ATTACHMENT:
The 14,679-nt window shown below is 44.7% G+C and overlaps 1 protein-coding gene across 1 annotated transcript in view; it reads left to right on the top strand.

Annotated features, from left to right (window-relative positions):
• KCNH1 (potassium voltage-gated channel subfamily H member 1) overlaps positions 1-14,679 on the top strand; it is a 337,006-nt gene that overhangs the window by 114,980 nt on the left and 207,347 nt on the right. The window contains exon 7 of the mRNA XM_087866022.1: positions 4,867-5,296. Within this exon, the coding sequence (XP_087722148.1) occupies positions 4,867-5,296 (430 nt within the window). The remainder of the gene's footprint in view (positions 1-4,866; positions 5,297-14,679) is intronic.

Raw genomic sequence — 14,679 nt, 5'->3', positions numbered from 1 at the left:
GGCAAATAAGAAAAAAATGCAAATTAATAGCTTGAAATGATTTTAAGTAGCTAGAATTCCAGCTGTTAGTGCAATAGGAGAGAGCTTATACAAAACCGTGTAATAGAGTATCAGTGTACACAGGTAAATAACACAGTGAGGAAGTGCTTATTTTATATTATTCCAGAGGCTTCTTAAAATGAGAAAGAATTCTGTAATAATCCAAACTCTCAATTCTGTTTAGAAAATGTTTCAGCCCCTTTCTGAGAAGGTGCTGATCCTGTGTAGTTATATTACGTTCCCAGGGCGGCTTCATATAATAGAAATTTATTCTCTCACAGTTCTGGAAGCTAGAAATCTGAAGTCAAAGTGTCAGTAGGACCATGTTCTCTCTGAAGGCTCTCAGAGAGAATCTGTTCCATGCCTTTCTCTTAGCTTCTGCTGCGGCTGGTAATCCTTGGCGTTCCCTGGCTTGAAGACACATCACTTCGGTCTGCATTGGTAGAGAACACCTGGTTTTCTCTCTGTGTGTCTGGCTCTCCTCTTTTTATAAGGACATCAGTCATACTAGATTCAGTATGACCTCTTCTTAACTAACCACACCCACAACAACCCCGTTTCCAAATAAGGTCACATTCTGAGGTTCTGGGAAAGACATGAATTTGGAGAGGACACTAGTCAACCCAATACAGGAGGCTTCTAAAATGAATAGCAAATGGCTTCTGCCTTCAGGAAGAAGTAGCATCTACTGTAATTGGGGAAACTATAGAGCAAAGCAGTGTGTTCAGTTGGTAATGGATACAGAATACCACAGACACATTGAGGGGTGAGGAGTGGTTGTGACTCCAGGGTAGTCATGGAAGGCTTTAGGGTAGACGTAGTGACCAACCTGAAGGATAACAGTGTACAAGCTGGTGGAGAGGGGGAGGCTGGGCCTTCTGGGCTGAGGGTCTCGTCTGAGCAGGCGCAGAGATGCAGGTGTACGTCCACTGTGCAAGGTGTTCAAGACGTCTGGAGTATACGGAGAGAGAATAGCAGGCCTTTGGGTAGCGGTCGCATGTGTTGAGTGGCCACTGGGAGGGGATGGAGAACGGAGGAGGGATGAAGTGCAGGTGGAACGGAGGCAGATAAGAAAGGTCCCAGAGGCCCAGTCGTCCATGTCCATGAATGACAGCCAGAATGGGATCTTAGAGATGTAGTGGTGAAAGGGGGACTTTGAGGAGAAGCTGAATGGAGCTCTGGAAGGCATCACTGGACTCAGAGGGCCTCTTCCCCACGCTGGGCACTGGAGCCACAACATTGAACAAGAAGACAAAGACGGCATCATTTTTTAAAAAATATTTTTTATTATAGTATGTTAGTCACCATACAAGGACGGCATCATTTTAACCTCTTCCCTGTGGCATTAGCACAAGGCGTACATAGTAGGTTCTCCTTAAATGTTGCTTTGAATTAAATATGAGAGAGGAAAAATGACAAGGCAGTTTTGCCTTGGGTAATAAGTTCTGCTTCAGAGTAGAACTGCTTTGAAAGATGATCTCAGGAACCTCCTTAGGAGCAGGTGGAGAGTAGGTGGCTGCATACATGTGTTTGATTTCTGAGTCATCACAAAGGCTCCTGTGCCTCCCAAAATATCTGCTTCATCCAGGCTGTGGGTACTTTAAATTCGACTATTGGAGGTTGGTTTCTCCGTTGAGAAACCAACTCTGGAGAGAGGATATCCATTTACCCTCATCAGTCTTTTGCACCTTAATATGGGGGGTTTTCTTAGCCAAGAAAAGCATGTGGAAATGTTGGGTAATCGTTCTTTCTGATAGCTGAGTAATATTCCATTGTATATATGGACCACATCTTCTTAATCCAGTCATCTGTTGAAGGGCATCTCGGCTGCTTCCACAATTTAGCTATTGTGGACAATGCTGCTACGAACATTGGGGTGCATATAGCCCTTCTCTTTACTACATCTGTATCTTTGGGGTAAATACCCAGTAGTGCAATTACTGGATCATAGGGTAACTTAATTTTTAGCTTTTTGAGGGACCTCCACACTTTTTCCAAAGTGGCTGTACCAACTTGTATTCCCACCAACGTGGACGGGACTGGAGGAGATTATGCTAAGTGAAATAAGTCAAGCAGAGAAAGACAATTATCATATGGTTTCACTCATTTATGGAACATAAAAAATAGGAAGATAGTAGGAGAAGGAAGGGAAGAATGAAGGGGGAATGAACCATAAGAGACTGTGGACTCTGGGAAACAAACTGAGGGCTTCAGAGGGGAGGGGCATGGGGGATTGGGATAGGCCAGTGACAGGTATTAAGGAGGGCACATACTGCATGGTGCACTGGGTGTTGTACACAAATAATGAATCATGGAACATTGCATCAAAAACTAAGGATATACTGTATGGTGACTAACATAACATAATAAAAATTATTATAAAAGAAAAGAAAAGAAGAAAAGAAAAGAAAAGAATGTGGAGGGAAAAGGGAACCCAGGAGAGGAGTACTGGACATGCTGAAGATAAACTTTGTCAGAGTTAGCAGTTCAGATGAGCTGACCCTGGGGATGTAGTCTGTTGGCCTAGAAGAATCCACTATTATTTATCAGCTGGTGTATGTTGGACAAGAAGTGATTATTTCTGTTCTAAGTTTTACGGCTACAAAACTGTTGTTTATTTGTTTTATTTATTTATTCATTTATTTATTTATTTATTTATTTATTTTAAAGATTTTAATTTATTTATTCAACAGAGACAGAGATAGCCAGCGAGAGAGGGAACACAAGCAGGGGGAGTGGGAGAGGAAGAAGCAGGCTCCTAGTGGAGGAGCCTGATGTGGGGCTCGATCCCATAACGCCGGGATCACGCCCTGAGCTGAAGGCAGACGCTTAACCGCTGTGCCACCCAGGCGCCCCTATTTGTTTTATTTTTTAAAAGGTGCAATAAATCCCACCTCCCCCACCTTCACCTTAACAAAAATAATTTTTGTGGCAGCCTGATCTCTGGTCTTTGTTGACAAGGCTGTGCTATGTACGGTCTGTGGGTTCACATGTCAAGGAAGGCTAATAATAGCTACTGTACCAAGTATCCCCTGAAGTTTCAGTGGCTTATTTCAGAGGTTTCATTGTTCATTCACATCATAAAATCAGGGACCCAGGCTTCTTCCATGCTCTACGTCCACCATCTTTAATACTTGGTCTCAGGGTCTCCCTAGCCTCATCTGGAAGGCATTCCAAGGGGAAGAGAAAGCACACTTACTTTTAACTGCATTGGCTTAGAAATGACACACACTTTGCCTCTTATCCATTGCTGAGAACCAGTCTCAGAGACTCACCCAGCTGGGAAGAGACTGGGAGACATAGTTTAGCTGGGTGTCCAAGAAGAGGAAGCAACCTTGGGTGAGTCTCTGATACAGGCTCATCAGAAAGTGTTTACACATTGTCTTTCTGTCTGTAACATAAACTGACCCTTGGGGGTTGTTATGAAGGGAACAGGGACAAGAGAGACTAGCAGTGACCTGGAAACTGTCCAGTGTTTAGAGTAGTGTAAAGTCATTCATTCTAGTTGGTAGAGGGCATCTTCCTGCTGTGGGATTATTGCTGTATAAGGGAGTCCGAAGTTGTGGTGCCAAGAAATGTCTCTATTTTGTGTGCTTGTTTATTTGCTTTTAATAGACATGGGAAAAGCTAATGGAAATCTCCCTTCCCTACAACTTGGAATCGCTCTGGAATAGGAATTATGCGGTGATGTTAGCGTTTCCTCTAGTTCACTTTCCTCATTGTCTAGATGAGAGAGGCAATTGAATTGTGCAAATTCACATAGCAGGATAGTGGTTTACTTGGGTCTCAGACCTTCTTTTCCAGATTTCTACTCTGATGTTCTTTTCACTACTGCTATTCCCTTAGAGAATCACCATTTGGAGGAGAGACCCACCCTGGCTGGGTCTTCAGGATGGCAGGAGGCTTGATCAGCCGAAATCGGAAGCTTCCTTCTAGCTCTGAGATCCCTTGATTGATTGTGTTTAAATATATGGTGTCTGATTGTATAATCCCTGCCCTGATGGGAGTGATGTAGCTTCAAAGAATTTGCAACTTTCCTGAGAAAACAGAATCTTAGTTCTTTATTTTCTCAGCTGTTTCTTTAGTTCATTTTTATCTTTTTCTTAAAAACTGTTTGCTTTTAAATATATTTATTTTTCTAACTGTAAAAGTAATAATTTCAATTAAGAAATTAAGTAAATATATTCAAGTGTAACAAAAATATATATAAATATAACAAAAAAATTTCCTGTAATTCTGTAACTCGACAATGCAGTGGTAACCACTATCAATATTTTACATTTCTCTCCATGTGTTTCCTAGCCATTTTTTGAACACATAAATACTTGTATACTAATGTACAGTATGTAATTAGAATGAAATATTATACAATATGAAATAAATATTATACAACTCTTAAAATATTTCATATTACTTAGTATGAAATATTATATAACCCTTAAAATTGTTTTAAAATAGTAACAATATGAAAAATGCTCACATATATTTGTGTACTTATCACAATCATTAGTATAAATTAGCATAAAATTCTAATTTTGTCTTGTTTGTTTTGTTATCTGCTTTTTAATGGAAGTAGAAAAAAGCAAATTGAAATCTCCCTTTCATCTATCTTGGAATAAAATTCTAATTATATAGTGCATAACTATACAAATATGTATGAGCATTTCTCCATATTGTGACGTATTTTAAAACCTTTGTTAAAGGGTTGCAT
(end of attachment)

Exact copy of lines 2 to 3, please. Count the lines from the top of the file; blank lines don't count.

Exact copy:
Annotated features, from left to right (window-relative positions):
• KCNH1 (potassium voltage-gated channel subfamily H member 1) overlaps positions 1-14,679 on the top strand; it is a 337,006-nt gene that overhangs the window by 114,980 nt on the left and 207,347 nt on the right. The window contains exon 7 of the mRNA XM_087866022.1: positions 4,867-5,296. Within this exon, the coding sequence (XP_087722148.1) occupies positions 4,867-5,296 (430 nt within the window). The remainder of the gene's footprint in view (positions 1-4,866; positions 5,297-14,679) is intronic.